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dc.contributor.authorEatwell, Tatyana Jane
dc.date.accessioned2020-02-11T11:46:23Z
dc.date.available2020-02-11T11:46:23Z
dc.date.issued2020-02-22
dc.date.submitted2019-05-14
dc.identifier.urihttps://www.repository.cam.ac.uk/handle/1810/302004
dc.description.abstractThe law of state responsibility codified by the International Law Commission (ILC) in its Articles on the Responsibility of States (ARS) is analysed with respect to unlawful acts of an armed group where: (i) the state provides substantial support to the group; (ii) the group exercises governmental authority over part of the state’s territory; and (iii) a successful insurrection results in the establishment of a new government or a new state. Part One addresses (i) and the control and agency paradigm central to the ARS. The ‘effective control’ test applied to identify a state’s agents (article 8 ARS) means that state-sponsors of terrorism or international crimes will avoid direct responsibility by holding proxies at arms-length. This thesis challenges the arguments that attribution should be based on ‘overall control’ in such cases. Instead, this thesis proposes a rule of derivative responsibility for complicity that draws on primary obligations under international humanitarian and human rights law that prohibit encouragement or facilitation of certain acts. Part Two addresses (ii) and (iii) and the application of articles 9 and 10(1) and (2) ARS respectively – exceptions to the control and agency paradigm that have been generally overlooked in discourse. With regard to (ii) this thesis counters recent scholarship that argues that article 9 will apply to the ‘governmental’ acts of armed opposition groups. Doctrinal analysis shows that article 9 will only cover the conduct of an armed group that acts in the interests of, or with the acquiescence of, the state’s authorities. A critical approach is taken to the ILC’s codification of articles 10(1) and (2) that cover circumstances (iii): Contrary to the ILC’s position, this thesis argues that the ‘peace v. justice’ debate should not influence article 10(1)’s application to governments of national reconciliation. Further, it is shown that article 10(2) is seriously flawed: the rule requires the new state to be bound by international obligations before that state existed in fact, a notion not supported by state practice or doctrine.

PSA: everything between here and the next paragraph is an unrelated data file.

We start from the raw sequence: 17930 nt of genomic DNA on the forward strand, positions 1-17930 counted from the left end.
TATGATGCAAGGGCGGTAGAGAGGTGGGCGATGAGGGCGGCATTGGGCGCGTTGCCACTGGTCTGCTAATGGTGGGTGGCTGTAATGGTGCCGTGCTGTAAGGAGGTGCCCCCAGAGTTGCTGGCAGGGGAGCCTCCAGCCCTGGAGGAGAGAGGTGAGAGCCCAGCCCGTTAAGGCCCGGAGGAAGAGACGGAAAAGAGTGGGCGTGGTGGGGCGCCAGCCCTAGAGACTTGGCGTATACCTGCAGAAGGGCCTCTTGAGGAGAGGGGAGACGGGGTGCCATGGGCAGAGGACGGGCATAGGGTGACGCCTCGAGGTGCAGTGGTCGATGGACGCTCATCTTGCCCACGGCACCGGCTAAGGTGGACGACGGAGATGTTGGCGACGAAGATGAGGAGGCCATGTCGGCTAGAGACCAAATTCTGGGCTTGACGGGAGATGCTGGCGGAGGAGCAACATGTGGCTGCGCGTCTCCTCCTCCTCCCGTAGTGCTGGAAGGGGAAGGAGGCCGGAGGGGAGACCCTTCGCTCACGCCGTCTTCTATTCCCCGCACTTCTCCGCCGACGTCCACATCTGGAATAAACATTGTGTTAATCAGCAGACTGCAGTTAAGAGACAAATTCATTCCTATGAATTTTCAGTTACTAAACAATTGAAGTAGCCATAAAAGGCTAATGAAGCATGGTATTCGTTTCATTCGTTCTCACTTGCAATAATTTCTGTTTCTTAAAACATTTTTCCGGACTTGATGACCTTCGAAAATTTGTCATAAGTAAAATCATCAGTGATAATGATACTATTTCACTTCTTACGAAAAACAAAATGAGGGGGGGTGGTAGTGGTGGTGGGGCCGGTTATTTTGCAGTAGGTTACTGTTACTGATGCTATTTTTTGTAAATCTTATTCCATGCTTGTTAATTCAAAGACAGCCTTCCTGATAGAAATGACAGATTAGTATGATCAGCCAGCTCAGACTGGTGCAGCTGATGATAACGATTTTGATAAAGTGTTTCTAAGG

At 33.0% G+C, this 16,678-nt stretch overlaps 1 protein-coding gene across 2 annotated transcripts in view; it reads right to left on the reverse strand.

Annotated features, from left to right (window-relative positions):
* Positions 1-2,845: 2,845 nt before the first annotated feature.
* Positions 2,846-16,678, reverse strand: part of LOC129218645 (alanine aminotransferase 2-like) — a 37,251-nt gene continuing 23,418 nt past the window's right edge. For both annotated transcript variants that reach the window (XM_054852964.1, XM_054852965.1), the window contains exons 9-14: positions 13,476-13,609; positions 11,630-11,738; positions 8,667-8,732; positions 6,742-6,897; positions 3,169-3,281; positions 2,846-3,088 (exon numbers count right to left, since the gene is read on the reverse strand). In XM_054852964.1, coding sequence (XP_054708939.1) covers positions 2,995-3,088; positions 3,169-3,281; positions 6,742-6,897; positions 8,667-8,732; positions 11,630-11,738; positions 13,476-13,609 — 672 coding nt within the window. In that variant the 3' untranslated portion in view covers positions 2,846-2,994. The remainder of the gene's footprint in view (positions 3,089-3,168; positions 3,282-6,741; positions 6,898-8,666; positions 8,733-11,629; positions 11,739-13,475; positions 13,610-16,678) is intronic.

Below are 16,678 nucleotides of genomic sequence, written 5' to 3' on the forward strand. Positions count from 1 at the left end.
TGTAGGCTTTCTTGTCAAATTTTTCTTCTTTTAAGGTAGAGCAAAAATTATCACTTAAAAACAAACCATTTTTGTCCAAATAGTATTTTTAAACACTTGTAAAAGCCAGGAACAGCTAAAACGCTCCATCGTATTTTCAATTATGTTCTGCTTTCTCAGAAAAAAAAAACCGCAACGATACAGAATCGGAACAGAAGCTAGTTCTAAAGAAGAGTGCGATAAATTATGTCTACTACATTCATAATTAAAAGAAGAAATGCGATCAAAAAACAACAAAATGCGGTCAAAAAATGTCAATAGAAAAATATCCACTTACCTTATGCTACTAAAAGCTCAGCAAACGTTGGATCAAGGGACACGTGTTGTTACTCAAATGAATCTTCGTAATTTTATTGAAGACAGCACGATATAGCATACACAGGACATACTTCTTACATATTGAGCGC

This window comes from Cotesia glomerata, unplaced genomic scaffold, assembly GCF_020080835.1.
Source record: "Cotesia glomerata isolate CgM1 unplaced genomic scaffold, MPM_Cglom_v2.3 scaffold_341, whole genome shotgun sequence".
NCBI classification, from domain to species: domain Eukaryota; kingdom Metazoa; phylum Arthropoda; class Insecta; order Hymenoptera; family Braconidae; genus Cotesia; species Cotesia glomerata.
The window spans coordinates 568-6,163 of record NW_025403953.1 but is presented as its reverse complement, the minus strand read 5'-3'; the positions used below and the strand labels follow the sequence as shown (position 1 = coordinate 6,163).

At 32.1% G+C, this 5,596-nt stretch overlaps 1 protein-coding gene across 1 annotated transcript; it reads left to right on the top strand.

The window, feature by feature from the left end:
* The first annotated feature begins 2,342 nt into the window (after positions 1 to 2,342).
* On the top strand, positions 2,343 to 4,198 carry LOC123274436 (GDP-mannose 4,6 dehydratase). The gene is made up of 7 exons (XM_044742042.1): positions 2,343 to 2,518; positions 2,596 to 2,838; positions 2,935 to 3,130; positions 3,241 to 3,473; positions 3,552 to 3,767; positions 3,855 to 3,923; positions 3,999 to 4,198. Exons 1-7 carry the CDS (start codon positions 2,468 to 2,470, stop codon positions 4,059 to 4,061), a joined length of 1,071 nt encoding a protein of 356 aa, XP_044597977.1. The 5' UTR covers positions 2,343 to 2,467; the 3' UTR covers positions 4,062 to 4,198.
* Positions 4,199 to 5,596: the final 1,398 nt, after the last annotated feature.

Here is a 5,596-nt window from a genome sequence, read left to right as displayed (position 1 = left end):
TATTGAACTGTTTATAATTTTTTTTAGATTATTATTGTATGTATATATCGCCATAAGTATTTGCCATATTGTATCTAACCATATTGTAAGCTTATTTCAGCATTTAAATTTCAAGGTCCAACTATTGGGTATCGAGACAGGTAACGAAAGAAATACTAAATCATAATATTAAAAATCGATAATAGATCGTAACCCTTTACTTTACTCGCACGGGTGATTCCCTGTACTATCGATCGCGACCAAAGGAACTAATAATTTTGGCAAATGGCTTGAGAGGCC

dc.language.isoen
dc.rightsAll rights reserved
dc.rightsAll Rights Reserveden
dc.rights.urihttps://www.rioxx.net/licenses/all-rights-reserved/en
dc.subjectInternational law
dc.subjectState Responsibility
dc.subjectAttribution
dc.subjectArmed Groups
dc.titleState Responsibility for the Unlawful Conduct of Armed Groups
dc.typeThesis
dc.type.qualificationlevelDoctoral
dc.type.qualificationnameDoctor of Philosophy (PhD)
dc.publisher.institutionUniversity of Cambridge
dc.publisher.departmentLaw Faculty
dc.date.updated2020-01-10T16:54:09Z
dc.identifier.doi10.17863/CAM.49080
dc.publisher.collegeTrinity College
dc.type.qualificationtitlePhD in Law
cam.supervisorGray, Professor Christine
cam.thesis.fundingfalse
rioxxterms.freetoread.startdate2021-02-11


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